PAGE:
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  1. A few people have commented on the chemistry between the actors and I agree this really holds the show together. There was a nice example in one of the episodes: Tony was teaching Jonathan how to wrestle. It's the end of the scene and before the camera cuts out, you can see Tony Danza grab Danny Pintauro and pull him close, giving him a nice embrace. It wasn't in the script, of course. But I'm glad they left it in because it really shows the affection the actors have for each other.
  2. MASH was great at scenes like this. You start to really dislike a character and then you see what's in their heart. I never saw Frank in the same way again after that scene.
  3. Yes! And once they started, it was like old times again. This was in the table read, as I'm sure you noticed. It was a great exchange between Charles Shaughnessy and Daniel Davis. When Niles said, "Just what you needed." Maxwell asks, "You aren't talking about the sandwich, are you?" Niles says, "No, I don't mean the sandwich." The way that Daniel Davis delivers that line, you would think they had been friends for years. Very heartfelt.
  4. Stumbled across a Ken Osmond interview from a few years ago. He was so gracious and so self confident, he was enjoyable to watch. When asked if he takes any kidding from playing Eddie Haskell, he replied, "Eddie has been very good to me all these years. Because of playing that character, doors have opened that wouldn't otherwise be open. Everywhere I go, I'm treated as a long, lost friend." With all the bad stories you hear about child actors, it's great to hear the cast (especially Frank Bank) benefit from the time they spent on the show.
  5. Thank you @pezgirl7 for the link! Did any of you notice that in the first pic, Kreese is sitting between Johnny and Daniel? Very fitting as if Kreese is physically keeping Johnny and Daniel from becoming friends.
  6. Leave it to @needschocolate to come up with a clever connection! Unfortunately, I think the answer is a little sadder. Dan knew that if he had life insurance, at least he would be leaving something behind when he died. He didn't even have that, and now it was too late.
  7. I think @mmecorday was making a joke because that picture popped up. Maureen McCormick had said in an interview that around that time, people were asking her when she was going to turn 18. For her sake, I'm glad that there was no social media back then. Could you imagine the propositions she would have seen? Sometimes those simpler days before cell phones and the internet were a good thing.
  8. @VCRTracking Thank you for posting those. At first, it was a little sad to see John Lithgow looking older and his line about "It was so long ago." Then, he came to life and was the same great, energetic and fun loving man we all love to see. And as they are telling stories and laughing, John Lithgow says, "I think I'm going to live an extra ten years because of all the laughter."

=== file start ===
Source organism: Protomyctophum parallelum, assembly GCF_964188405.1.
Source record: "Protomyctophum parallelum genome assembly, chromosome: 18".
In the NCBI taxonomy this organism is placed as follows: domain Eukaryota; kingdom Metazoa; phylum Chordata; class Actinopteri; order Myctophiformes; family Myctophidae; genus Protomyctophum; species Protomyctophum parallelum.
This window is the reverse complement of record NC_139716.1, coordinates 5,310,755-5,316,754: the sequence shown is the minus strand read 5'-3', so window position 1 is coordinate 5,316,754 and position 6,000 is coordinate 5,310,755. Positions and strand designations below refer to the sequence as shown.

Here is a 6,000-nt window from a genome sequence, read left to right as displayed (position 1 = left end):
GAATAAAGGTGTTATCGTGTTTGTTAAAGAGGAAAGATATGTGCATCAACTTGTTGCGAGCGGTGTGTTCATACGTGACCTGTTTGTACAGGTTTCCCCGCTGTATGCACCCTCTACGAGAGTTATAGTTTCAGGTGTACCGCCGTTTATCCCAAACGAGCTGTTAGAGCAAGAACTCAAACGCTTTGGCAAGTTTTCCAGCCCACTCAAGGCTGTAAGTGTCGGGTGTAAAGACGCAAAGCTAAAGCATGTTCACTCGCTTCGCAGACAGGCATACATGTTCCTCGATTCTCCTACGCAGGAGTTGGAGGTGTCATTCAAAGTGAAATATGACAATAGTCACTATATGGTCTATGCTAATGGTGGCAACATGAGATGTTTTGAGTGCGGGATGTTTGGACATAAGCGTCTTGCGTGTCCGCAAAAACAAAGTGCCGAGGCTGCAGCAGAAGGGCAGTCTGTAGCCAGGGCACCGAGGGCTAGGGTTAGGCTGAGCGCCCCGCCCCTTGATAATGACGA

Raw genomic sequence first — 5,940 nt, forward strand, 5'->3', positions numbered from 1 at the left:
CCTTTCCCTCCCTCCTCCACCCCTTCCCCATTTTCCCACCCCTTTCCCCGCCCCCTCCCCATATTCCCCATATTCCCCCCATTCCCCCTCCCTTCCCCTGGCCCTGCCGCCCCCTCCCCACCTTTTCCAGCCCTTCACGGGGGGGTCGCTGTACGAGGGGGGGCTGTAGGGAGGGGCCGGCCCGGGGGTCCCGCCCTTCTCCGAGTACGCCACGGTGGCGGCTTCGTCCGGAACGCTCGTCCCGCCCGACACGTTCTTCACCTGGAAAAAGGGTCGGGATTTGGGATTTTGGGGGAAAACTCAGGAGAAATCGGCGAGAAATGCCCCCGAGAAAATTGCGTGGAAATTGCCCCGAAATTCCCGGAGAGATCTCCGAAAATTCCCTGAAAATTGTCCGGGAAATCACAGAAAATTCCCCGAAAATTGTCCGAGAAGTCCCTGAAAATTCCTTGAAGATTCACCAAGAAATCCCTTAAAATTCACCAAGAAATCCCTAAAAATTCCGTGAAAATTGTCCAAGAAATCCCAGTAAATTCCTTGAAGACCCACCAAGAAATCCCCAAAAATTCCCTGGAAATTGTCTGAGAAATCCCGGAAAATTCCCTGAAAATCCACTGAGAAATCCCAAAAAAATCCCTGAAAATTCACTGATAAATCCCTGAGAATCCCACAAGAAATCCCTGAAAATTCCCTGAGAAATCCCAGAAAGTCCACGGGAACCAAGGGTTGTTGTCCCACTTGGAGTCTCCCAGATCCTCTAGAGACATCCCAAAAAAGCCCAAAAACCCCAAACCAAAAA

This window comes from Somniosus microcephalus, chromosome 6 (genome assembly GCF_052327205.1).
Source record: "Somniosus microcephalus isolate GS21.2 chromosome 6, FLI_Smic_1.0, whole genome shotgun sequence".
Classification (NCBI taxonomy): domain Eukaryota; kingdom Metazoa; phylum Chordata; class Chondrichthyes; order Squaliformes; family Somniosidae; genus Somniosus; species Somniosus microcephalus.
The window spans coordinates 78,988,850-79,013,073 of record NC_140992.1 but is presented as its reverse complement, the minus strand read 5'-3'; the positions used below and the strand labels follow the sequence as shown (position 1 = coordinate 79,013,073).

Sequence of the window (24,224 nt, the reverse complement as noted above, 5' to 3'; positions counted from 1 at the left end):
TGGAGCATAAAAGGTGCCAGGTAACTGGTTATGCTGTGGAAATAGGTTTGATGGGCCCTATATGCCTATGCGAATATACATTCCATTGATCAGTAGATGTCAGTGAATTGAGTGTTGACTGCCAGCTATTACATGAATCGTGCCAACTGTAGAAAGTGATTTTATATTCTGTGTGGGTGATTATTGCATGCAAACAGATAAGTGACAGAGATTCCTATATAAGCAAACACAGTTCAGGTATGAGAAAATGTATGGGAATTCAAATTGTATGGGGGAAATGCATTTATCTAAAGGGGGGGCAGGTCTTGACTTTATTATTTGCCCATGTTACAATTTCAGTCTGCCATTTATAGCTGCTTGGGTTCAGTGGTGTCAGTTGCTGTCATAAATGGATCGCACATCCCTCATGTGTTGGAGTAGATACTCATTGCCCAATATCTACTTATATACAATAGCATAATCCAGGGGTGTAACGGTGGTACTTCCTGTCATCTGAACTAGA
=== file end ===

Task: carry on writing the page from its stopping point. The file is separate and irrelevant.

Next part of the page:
9. Interesting point, and now that you have mentioned it, I notice it while watching. We've been watching again in our house. I just cannot believe how well the show holds up. Granted, this is make believe TV, but when watching the kids say, "It seems like you all had more fun before cell phones and the internet."
  10. And once again, Peacheslatour comes up with something that I need to google to understand. Thank you @peacheslatour I always enjoy learning new ideas.
  11. If you know somebody like Ben, then it was funny to watch him include himself in the "one-percenters". People who don't even realize how far down they are on the totem pole.
  12. One issue of Dan's finances that isn't brought up, but should be so that people can learn in real life: Dan usually was self employed and had side jobs. The problem with that is there was no retirement being built up. And worse than that-- he wasn't paying into social security so that blanket is not there in his old age. We are seeing this happening right now. Gig workers who were driving for Uber, Lyft, and others are finding out the hard way that there is no safety net for them. This show can be a bit depressing at times, but they do a good job of showing what happens to people when they get the rug pulled out from under them.
  13. And this is what's great about watching now. It reminds you of where you were the first time you watched. I can promise you, years from now you will notice a clip of Roseanne somewhere and it will STILL remind you of watching when you got out of class at college.
  14. This is exactly the point Katie made when she was supportive of Greg and told him that he could bounce back from the debate fiasco. Greg says, "Thank you" And Katie goes on to explain it's because nobody watches the debate and nobody cares. I love the chemistry between the actors when Greg tells her, "Next time I say, 'Thank you', then you can just stop there." BHAHAHAHAHA! What a perfect Greg thing to say.
  15. Funny how the little things grab your attention. During the original run, John Goodman was such a big man that while in the kitchen, it was more natural to turn a chair around, and sit on it backwards. You've seen him do it a hundred times. Last night when Dan was talking with Louise in the Kitchen, he grabbed a chair to do the same thing. Brought me right back to the nineties! We were all a bit younger then.
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